Traditional Pirates Romp Through Blue Mountains
Blue Mountains Musical Society (NSW) farewells its traditional home at Springwood with a nostalgic G & S production, The Pirates of Penzance. Stage Whispers reviewer and reporter, and Pirates cast member, Sally Alrich-Smythe, reports.
Hidden away in a community civic centre in the lower Blue Mountains is the home of a passionate, tight-knit theatre family who are bursting at the seams with swash-buckling energy. The Pirates of Penzance is their latest project, following three successful seasons of Grease (2012), Beauty and The Beast (2011) and the world premiere of Morgan’s Run (2011). With new development plans on the way, the Society wished to give one last hurrah to the centre they’ve inhabited for more than 31 years now, and what better way to do it than to return, for the third time, to a traditional take on Gilbert Sullivan’s classic masterpiece?
The show - enjoying a three-weekend-long run from October 20th to November 4th - is under the direction of Ray Harding, with musical direction of from son, Jem Harding. Nostalgic for the ‘pre- Jon English’ era, it is in the Hardings’ wishes to create a traditional take on the show, reflective of the original intentions of Gilbert and Sullivan. The costuming, basic (but effective) style of sets and props, the score, and the performing in general, will reflect this long-forgotten approach.
This is not to suggest that the cast is not rich in originality and freshness, however. Certainly, each and every member seem to have something new and distinctly their own to deliver to the show. Luke John Spiteri, the ‘Pirate King’, seems as though he has stepped straight off a pirate ship, with his bushy hair and beard. The gymnast that he is, it is hard to take one’s eyes off him as he bounces across the stage. His opposition, Zach Jones as the ‘Sergeant of Police’, another physical performer, has much the same effect. Alongside them in other supporting lead roles, Virginia Fortunat as ‘Ruth’, Anthony Gilchrist as ‘Major General Stanley’, and each of the sisters, carry the show with well-trained and competent singing.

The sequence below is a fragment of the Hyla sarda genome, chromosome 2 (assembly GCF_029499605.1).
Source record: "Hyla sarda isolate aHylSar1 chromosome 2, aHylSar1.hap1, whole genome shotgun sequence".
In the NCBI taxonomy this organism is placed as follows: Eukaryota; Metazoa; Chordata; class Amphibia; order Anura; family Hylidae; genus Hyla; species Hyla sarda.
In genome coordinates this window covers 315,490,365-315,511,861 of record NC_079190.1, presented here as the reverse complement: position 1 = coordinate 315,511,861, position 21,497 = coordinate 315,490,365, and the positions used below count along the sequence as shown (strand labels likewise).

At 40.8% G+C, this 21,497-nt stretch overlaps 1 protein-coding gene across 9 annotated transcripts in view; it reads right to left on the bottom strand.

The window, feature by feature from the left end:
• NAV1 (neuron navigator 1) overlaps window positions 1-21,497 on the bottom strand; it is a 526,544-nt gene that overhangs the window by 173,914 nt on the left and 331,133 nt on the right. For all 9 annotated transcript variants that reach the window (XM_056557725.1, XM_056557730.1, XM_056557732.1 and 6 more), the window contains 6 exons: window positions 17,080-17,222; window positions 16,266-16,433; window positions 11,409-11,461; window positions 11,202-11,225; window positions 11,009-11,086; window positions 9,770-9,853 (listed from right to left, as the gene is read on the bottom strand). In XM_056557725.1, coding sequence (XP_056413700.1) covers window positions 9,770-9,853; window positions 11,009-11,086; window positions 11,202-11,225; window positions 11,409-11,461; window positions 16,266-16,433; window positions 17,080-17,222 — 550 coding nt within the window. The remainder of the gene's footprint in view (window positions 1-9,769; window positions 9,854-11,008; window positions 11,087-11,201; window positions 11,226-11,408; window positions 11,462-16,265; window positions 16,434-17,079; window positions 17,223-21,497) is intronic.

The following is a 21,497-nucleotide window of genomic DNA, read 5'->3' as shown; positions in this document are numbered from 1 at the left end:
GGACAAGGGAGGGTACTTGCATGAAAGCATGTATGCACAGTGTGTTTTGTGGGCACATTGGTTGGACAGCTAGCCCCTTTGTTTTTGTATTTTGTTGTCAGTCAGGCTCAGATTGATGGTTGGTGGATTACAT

Sure to fill one’s ears with pitch-perfect and emotion-filled melodies, are, of course, Mabel and Frederic. Marisa-Clare Berzins’ (Mabel) strong, un-quivering voice is a stand-out, and is accompanied by a comical but never over the top, acting style. It comes as no surprise that she has been performing since the age of five. Alex Jeans (Frederic) on the other hand, only first tried his hand at musical theatre when he was halfway through high-school, not that anyone could have guessed. No longer the testosterone filled, mooning rascal that was ‘Roger’ in Grease, Jeans excels in this more sombre role (well, as sombre as G & S can get!).
An active ensemble of all ages serves the delightful choreography designed by the Saunders sisters - Kate and Lara - well. Pirates and Policemen alike, the cast put everything they have into their given roles, so that the only problem an audience member should have is a question of who to look at first.
Moving outside of this particular show, I would like to stress the talent that always shows itself during a Blue Mountains Musical Society performance. It is a group that deserves more exposure and recognition for what it is, but one that has never been disheartened by its unfortunately small venue (which hopefully soon will change). There is a very dedicated arts and performance scene in the Blue Mountains, and so it is no accident that the society enjoys utmost passion and skill.
Want to experience it yourself? Why not join them in their next musical? Come along to the information night for next season’s production of Sweeney Todd, on the 15th of November at 7:30pm. This will be the society’s first show at Q Theatre, in Penrith’s Joan Sutherland Centre.